1

My 12 years old is very active and happy child but sometimes worries a lot. Recently the boy who he use to get along with for some reason started to bad mouthing him to other kids from school saying that my son is spoiled. Now he worries that somehow this kid is going to corrupt other kids and he will end up not being able to play with anyone. This is also happening when they play their games in online world. I wanted to go talk to parents of that child but that might create another problem. The kid will know I talked to his parents and then make things even more difficult for my son because my son had to have parent (me) intervene and therefore making him even "more spoiled".

I just wonder what other parents approach would be in this or similar scenario.

  • 1
    Hi and welcome to Parenting.SE! Do you want to know what you can do or how to help your son deal with it? – Anne Daunted GoFundMonica Jan 3 at 18:04
  • Yes i am trying to figure out best approach. – Stribor Jan 3 at 18:19
5

Capitalize on this opportunity
I believe that one of the best approaches you as the parent can have is to use this situation to strengthen your son's character. As parents our first instinct is to protect our children or make the immediate situation more tolerable or pleasant for them. This 'reaction' is similar to wanting to eat desert at every meal. It seems better at first, but in the long term it is not as good.

With no threats of violence or harm being involved so far, I think this is a grand chance to grow moral character. The situation is emotional and inescapable since they go to school together. Capitalize on this and make your son stronger for adulthood.

Teachable topics

You can't and shouldn't try to control others
Let this other boy do his thing. While it is true that there is some initial pain from other people accepting the lies being told, it is inevitable that situations will occur where other students get first hand experience of your sons personality and character. These experiences will overcome any slander.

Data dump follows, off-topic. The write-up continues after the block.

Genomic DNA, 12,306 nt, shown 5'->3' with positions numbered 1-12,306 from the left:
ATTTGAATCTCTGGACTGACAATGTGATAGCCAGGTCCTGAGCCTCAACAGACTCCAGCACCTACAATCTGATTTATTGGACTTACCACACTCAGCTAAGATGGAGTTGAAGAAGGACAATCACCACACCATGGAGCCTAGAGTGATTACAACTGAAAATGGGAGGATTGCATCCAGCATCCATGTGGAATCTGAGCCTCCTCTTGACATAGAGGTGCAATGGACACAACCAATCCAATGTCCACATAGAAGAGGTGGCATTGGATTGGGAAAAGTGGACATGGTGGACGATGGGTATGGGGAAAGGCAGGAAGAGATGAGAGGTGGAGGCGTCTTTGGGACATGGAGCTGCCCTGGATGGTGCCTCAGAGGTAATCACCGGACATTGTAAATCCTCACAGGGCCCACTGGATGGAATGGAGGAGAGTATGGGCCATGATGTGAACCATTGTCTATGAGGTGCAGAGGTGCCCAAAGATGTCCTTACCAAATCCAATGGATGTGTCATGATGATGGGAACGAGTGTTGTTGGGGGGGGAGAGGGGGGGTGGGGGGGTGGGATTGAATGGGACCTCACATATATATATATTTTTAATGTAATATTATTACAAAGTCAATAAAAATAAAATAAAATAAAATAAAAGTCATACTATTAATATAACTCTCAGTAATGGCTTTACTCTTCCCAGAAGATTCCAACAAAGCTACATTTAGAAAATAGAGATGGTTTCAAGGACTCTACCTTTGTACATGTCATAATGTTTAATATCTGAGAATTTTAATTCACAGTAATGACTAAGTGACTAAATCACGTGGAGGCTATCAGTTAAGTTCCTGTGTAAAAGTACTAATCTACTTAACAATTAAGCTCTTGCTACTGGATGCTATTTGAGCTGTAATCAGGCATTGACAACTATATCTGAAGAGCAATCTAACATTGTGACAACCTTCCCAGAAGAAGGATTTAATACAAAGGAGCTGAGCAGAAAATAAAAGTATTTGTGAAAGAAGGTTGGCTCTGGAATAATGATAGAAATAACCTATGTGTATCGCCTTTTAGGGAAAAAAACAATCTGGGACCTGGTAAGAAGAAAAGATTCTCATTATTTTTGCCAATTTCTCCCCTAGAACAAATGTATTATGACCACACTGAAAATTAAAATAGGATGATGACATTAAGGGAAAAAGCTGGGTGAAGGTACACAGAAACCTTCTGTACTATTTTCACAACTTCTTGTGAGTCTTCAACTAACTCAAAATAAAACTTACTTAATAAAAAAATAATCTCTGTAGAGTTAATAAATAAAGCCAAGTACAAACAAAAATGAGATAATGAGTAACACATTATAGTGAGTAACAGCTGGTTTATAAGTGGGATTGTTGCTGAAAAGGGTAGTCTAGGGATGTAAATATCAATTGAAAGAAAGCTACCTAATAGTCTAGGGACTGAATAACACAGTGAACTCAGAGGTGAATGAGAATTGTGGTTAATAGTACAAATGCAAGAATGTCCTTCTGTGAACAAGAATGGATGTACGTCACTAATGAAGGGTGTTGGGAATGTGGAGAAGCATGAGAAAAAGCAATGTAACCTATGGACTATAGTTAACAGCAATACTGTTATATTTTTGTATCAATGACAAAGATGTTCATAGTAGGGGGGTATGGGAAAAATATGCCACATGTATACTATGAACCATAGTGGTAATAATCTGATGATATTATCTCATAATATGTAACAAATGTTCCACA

Key point - let the other boy do his thing, you focus on yourself

You have choices to do good or bad things
Everyone has the ability and opportunity to hurt other people. We all live at the mercy of those around us. If your son desires to grow into a true man he will take the road of caring for others, even those who hurt him.

Key point - don't waste your time and emotional energy trying to get back and hurt others, focus on the friends you have.

Life goes on, so do you, keep growing
It is easy for me and most of us to think that some situation is life shattering. Except for death this is not true. In basically every situation some practical advice is always best, focus on yourself. Focus on any tiny or big thing that you can do better in this situation.

Key point - use this trial to better yourself. Be a stand up guy and own up to anything you did wrong, even if it is 1% to his 99%.

Final Advice

  1. You don't do anything with the other kid or his parents.
  2. Guide your son through understanding that his best interests are served by building his character.
  3. Be patient and realize this is not earth shattering and it is not the last time someone will slander him.
  4. Watch a video and then decide if you think you should watch it with your son.

Suffering, Responsibility and Meaning

Fault and Responsibility

-1

At this point, I'd tell him to find new friends.

If the other kids asks your why, he should tell him "It's because you're gossiping and badmouthing me to other kids, and I don't need to put up with that." If he doesn't ask why, then the friendship was already over in all but name, and is better abandoned than agonized over.

  • 2
    In the real world this doesn't work. Partly because making new friends in a school environment, especially if classes are small, is impossible - the class is the entire pool of possible friends; and partly because especially through puberty, any/all classmates may act nastily/irrationally etc as hormones mess with them. – Rory Alsop Jan 4 at 8:53
  • What does not work in real world? – Stribor Jan 4 at 12:55
  • 1
    @RoryAlsop After 7th grade I never drew my pool of friends from school (although that may be the autism). I'll have to take your word for that. Puberty accommodates aggressiveness and general wierdness, but not deliberate behind the back nastiness like this. In spite of their reputation to the contrary, I have found kids to be generally increasing in social awareness and grace through the teen years. – pojo-guy Jan 4 at 14:22

Your Answer

By clicking “Post Your Answer”, you agree to our terms of service, privacy policy and cookie policy

Not the answer you're looking for? Browse other questions tagged or ask your own question.